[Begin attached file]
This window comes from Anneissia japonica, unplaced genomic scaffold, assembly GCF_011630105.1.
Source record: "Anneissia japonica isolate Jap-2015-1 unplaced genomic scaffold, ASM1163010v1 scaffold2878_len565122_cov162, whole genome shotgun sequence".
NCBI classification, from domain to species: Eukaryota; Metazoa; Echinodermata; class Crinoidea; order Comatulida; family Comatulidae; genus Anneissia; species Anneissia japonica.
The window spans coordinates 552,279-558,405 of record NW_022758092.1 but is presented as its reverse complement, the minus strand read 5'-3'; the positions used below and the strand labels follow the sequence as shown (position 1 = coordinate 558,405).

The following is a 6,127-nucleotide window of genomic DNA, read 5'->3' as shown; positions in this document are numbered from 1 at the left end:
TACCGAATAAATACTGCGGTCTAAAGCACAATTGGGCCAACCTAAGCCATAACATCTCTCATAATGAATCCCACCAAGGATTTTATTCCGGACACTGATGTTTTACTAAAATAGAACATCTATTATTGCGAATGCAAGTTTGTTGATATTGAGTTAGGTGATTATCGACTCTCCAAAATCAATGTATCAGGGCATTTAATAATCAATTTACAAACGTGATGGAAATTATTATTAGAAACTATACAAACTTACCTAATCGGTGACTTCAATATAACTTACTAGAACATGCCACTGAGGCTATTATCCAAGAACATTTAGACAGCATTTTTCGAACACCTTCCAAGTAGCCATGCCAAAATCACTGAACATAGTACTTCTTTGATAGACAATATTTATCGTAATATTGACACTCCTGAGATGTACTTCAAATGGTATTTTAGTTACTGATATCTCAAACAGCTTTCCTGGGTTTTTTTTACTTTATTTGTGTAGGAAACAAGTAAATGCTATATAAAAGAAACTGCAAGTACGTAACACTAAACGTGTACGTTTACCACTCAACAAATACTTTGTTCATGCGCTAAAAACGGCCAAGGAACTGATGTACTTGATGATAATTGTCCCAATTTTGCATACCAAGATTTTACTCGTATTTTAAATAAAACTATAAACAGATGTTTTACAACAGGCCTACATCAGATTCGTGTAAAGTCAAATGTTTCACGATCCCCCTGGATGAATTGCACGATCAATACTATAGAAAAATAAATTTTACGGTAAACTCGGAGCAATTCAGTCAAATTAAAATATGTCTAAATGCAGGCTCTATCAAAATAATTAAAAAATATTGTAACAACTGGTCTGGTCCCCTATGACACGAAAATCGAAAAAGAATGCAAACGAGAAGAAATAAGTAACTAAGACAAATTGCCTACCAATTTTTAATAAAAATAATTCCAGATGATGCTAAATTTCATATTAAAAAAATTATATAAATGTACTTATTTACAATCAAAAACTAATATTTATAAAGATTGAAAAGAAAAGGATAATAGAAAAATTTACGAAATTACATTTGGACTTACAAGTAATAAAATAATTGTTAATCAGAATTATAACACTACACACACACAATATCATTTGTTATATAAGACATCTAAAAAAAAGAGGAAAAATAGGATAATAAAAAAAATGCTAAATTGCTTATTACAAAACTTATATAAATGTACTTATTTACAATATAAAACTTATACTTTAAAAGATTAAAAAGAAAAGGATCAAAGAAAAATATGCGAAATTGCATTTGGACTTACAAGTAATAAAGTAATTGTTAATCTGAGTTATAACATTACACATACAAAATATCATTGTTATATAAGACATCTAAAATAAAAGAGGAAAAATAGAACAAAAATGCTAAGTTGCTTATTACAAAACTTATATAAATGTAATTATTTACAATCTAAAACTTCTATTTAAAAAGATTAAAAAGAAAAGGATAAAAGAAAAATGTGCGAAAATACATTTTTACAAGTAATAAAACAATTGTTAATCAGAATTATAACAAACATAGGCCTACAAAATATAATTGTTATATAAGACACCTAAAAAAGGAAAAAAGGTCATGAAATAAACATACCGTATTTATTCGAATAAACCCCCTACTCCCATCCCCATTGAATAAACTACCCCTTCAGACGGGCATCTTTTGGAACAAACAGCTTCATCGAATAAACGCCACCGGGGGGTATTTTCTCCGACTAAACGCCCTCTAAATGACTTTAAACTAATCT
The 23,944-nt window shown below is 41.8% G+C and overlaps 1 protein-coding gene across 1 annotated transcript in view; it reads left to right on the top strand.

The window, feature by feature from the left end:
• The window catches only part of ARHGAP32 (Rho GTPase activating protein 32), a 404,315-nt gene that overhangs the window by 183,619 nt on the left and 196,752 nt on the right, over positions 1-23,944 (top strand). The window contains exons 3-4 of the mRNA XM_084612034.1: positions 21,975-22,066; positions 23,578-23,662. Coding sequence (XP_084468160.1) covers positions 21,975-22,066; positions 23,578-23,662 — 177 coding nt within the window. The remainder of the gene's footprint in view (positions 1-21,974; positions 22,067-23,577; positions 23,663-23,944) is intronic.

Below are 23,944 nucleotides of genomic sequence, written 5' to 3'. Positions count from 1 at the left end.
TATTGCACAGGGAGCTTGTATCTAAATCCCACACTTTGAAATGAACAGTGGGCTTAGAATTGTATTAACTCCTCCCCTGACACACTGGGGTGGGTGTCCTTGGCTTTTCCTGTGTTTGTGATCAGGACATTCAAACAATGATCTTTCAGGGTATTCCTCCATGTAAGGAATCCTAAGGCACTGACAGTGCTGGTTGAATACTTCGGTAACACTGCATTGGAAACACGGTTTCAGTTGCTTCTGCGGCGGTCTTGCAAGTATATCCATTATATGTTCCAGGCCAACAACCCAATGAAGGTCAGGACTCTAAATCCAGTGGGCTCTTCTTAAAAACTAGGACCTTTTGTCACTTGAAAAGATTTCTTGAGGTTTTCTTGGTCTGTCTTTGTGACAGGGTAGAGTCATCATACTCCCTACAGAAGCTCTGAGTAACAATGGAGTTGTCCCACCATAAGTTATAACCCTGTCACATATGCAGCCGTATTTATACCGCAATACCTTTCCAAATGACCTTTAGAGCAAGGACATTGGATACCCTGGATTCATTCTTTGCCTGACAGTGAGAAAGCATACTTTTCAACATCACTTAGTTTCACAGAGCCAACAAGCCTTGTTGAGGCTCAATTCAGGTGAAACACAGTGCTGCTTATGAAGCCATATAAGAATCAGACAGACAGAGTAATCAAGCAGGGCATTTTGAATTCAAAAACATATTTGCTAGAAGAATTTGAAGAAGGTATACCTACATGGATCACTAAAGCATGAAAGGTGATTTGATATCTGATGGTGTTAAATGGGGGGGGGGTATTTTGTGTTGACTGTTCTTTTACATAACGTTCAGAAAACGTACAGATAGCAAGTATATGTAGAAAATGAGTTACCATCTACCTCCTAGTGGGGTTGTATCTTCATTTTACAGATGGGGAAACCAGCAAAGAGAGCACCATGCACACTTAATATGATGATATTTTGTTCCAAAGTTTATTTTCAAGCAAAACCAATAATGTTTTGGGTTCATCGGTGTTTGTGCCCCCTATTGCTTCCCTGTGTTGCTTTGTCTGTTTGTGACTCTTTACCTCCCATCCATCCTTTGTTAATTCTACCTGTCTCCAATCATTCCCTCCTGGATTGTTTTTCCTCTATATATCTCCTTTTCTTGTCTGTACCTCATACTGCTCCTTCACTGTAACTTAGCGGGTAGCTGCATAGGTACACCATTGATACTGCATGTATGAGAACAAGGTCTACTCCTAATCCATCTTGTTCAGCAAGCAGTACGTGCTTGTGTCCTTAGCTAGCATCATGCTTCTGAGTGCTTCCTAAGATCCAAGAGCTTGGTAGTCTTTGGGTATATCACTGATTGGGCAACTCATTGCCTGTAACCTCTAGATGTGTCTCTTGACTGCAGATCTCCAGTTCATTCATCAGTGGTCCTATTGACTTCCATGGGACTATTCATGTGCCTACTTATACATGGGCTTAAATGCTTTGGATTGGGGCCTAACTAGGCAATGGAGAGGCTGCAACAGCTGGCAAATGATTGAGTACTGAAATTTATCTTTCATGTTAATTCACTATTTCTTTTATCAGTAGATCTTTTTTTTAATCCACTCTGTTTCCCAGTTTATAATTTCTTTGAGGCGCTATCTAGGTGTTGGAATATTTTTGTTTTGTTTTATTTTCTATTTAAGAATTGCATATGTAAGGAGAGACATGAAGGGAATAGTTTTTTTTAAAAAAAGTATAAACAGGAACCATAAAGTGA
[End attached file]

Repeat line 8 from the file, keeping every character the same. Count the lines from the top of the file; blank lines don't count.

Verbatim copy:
The window, feature by feature from the left end: